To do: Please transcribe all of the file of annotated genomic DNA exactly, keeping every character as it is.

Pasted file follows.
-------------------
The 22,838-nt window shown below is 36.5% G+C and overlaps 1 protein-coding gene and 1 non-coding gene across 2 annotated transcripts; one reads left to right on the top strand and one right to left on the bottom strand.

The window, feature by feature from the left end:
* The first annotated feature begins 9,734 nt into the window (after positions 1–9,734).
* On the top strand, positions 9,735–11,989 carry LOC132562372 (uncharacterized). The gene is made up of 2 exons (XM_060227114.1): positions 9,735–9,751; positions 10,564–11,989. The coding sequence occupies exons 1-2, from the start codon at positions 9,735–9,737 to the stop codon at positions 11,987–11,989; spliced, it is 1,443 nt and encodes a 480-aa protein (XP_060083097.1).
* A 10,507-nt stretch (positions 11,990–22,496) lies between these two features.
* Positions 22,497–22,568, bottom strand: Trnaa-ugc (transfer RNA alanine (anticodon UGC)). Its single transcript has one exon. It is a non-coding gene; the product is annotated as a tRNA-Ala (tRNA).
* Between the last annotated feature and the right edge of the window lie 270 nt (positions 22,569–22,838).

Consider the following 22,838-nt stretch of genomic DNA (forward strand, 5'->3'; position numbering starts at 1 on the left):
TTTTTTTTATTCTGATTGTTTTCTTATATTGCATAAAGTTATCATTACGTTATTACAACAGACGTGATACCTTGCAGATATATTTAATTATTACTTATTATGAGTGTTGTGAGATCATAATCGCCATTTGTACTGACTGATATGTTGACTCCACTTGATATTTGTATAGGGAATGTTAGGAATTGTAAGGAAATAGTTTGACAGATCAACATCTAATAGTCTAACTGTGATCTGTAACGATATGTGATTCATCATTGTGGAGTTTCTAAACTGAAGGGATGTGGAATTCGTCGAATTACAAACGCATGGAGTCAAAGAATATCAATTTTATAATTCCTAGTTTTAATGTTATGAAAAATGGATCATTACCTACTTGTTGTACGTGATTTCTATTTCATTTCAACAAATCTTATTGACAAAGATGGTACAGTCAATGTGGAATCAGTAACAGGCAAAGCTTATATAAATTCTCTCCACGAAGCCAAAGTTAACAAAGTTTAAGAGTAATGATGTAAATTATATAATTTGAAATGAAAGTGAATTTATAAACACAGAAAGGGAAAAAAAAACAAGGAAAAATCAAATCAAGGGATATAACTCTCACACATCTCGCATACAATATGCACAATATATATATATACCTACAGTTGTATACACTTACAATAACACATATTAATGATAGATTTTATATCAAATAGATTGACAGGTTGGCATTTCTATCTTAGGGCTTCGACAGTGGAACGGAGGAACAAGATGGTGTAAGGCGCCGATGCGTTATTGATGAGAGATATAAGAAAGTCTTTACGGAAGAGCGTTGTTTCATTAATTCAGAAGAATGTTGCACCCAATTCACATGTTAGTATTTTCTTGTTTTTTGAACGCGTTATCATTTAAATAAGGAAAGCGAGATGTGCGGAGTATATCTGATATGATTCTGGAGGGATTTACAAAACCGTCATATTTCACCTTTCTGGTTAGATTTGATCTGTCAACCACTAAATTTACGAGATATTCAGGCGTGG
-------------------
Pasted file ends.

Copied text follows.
The 22,838-nt window shown below is 36.5% G+C and overlaps 1 protein-coding gene and 1 non-coding gene across 2 annotated transcripts; one reads left to right on the top strand and one right to left on the bottom strand.

The window, feature by feature from the left end:
* The first annotated feature begins 9,734 nt into the window (after positions 1–9,734).
* On the top strand, positions 9,735–11,989 carry LOC132562372 (uncharacterized). The gene is made up of 2 exons (XM_060227114.1): positions 9,735–9,751; positions 10,564–11,989. The coding sequence occupies exons 1-2, from the start codon at positions 9,735–9,737 to the stop codon at positions 11,987–11,989; spliced, it is 1,443 nt and encodes a 480-aa protein (XP_060083097.1).
* A 10,507-nt stretch (positions 11,990–22,496) lies between these two features.
* Positions 22,497–22,568, bottom strand: Trnaa-ugc (transfer RNA alanine (anticodon UGC)). Its single transcript has one exon. It is a non-coding gene; the product is annotated as a tRNA-Ala (tRNA).
* Between the last annotated feature and the right edge of the window lie 270 nt (positions 22,569–22,838).

Consider the following 22,838-nt stretch of genomic DNA (forward strand, 5'->3'; position numbering starts at 1 on the left):
TTTTTTTTATTCTGATTGTTTTCTTATATTGCATAAAGTTATCATTACGTTATTACAACAGACGTGATACCTTGCAGATATATTTAATTATTACTTATTATGAGTGTTGTGAGATCATAATCGCCATTTGTACTGACTGATATGTTGACTCCACTTGATATTTGTATAGGGAATGTTAGGAATTGTAAGGAAATAGTTTGACAGATCAACATCTAATAGTCTAACTGTGATCTGTAACGATATGTGATTCATCATTGTGGAGTTTCTAAACTGAAGGGATGTGGAATTCGTCGAATTACAAACGCATGGAGTCAAAGAATATCAATTTTATAATTCCTAGTTTTAATGTTATGAAAAATGGATCATTACCTACTTGTTGTACGTGATTTCTATTTCATTTCAACAAATCTTATTGACAAAGATGGTACAGTCAATGTGGAATCAGTAACAGGCAAAGCTTATATAAATTCTCTCCACGAAGCCAAAGTTAACAAAGTTTAAGAGTAATGATGTAAATTATATAATTTGAAATGAAAGTGAATTTATAAACACAGAAAGGGAAAAAAAAACAAGGAAAAATCAAATCAAGGGATATAACTCTCACACATCTCGCATACAATATGCACAATATATATATATACCTACAGTTGTATACACTTACAATAACACATATTAATGATAGATTTTATATCAAATAGATTGACAGGTTGGCATTTCTATCTTAGGGCTTCGACAGTGGAACGGAGGAACAAGATGGTGTAAGGCGCCGATGCGTTATTGATGAGAGATATAAGAAAGTCTTTACGGAAGAGCGTTGTTTCATTAATTCAGAAGAATGTTGCACCCAATTCACATGTTAGTATTTTCTTGTTTTTTGAACGCGTTATCATTTAAATAAGGAAAGCGAGATGTGCGGAGTATATCTGATATGATTCTGGAGGGATTTACAAAACCGTCATATTTCACCTTTCTGGTTAGATTTGATCTGTCAACCACTAAATTTACGAGATATTCAGGCGTGG